For years following my athletic career I simply wore a version of work-out clothes everywhere: T-shirts, comfortable pants, sports bra, and cotton underwear you could play a volleyball tournament in. Or, jeans (variation on the comfy warm-up pants), t-shirt, and gym bag – I mean purse.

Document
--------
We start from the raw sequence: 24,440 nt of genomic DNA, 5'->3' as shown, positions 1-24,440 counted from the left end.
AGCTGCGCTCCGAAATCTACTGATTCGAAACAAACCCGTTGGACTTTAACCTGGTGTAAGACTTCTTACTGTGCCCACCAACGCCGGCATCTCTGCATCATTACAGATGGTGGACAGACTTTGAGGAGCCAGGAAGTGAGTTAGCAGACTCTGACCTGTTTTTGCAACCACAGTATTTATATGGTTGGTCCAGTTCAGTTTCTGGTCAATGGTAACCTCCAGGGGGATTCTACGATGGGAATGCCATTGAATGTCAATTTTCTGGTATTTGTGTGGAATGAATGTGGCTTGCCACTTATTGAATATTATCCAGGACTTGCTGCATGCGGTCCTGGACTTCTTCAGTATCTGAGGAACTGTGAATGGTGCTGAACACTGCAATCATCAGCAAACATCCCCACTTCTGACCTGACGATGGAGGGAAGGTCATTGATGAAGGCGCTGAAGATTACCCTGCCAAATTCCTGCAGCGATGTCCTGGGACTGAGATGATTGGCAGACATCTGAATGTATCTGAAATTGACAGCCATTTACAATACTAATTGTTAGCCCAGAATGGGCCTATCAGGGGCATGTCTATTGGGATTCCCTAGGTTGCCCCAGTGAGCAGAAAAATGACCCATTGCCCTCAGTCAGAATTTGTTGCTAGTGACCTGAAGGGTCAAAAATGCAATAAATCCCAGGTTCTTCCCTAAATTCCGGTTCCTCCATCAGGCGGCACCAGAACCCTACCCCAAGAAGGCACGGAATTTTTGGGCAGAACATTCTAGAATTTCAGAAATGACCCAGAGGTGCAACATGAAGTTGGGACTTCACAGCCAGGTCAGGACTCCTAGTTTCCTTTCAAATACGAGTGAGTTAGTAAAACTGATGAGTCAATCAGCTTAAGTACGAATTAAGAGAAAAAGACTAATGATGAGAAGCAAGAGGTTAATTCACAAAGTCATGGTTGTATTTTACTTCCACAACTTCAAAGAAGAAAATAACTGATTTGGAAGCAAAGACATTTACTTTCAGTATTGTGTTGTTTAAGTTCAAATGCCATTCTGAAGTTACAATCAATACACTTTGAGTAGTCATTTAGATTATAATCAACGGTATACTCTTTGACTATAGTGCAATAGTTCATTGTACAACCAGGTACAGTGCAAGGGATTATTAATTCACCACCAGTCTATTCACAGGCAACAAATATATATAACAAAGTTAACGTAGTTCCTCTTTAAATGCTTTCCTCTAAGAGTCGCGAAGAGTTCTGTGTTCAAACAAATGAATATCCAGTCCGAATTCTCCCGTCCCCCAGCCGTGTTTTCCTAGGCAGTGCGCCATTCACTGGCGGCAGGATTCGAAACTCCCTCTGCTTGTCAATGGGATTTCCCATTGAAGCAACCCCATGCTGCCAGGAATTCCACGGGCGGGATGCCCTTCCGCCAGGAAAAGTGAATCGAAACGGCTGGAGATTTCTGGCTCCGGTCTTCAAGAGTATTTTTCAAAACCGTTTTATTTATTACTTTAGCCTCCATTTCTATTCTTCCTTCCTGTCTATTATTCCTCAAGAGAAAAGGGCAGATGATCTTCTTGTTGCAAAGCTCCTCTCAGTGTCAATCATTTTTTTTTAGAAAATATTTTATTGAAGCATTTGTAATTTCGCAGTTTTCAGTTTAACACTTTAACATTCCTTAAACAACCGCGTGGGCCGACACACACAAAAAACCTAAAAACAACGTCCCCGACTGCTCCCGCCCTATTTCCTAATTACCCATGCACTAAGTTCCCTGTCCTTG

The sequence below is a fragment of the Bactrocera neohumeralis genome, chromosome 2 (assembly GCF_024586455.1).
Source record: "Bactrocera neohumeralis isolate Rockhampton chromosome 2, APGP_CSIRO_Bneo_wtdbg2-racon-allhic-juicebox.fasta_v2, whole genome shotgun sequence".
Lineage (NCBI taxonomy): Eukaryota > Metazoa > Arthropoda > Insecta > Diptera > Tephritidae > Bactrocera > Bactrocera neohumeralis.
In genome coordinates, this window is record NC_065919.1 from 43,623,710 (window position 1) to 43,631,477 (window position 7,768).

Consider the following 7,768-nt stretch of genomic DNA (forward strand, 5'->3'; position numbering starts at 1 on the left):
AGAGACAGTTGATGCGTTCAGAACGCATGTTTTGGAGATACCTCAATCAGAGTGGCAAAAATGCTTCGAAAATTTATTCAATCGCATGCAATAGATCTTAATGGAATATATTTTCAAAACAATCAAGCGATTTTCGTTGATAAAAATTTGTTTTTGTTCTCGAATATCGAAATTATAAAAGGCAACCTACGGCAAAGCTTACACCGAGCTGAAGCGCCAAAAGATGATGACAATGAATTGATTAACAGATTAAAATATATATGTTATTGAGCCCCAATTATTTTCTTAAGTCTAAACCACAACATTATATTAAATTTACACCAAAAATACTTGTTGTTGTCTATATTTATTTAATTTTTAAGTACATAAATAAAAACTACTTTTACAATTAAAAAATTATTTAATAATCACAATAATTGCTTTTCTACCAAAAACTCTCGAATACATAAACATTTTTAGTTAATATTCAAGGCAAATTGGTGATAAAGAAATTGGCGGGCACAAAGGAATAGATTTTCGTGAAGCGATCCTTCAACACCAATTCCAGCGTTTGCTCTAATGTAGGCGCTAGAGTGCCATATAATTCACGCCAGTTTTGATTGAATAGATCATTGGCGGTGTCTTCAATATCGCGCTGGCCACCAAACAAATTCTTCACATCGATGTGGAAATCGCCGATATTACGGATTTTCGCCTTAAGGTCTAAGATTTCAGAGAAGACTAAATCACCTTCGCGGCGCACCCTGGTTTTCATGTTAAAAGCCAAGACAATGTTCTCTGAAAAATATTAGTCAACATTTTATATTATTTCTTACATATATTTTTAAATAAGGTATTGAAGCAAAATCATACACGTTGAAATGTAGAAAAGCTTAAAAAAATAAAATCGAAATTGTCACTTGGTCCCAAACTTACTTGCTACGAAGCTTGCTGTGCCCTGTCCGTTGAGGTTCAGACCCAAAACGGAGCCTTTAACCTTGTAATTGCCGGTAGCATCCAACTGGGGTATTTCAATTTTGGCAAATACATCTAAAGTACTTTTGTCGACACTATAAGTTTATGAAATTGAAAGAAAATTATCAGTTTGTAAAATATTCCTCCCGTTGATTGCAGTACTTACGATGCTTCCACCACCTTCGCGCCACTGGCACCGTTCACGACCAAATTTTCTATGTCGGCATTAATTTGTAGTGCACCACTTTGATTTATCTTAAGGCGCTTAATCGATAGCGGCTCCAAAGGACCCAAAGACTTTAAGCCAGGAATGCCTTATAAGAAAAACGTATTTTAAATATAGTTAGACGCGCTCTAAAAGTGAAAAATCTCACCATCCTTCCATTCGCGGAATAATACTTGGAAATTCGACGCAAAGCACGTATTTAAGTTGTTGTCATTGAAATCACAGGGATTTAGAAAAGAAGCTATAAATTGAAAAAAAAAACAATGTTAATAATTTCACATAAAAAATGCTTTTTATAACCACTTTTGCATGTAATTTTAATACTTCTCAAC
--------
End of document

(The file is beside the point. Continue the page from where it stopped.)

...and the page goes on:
What’s it going to be next? Am I destined to wear Licensed Massage Therapist clothes for ten years after I’ve left the field? This is not as glamourous as it seems. While some therapists wear their non-natural fiber sexy lady-sport clothing (which appears to work great for them in this active job), and others wear beautiful hemp tunics and gemstone chokers, I never actually wore clothes like that to practice massage. I’ve worn jeans or shorts and t-shirts the entire time. After all, I chose massage therapy as a career in part, because I could wear a tie-dye t-shirt and go barefoot every day to work. Predictably, this urge reflected the fabric arts period that preceded it. After a brief stint as a school teacher (teacher clothes were my least favorite, because they were not jeans or shorts), I returned to restaurants full time to figure out my next move. I had spent tons of money on tuition, books, equipment, and new teacher wardrobe. I had gone to class, done my student teaching, and continued waiting tables full time, all at the same time, all for a career path that turned out to be all wrong for me. During my time at Tia’s restaurant in Plano, Texas, the place I worked before, during and after being a professional teacher, I made beautiful tie-dye shirts, scarves, towels, jeans, and shorts for my colleagues, family, friends, and even restaurant customers. Who knew there was such a market for tie-dye in Plano?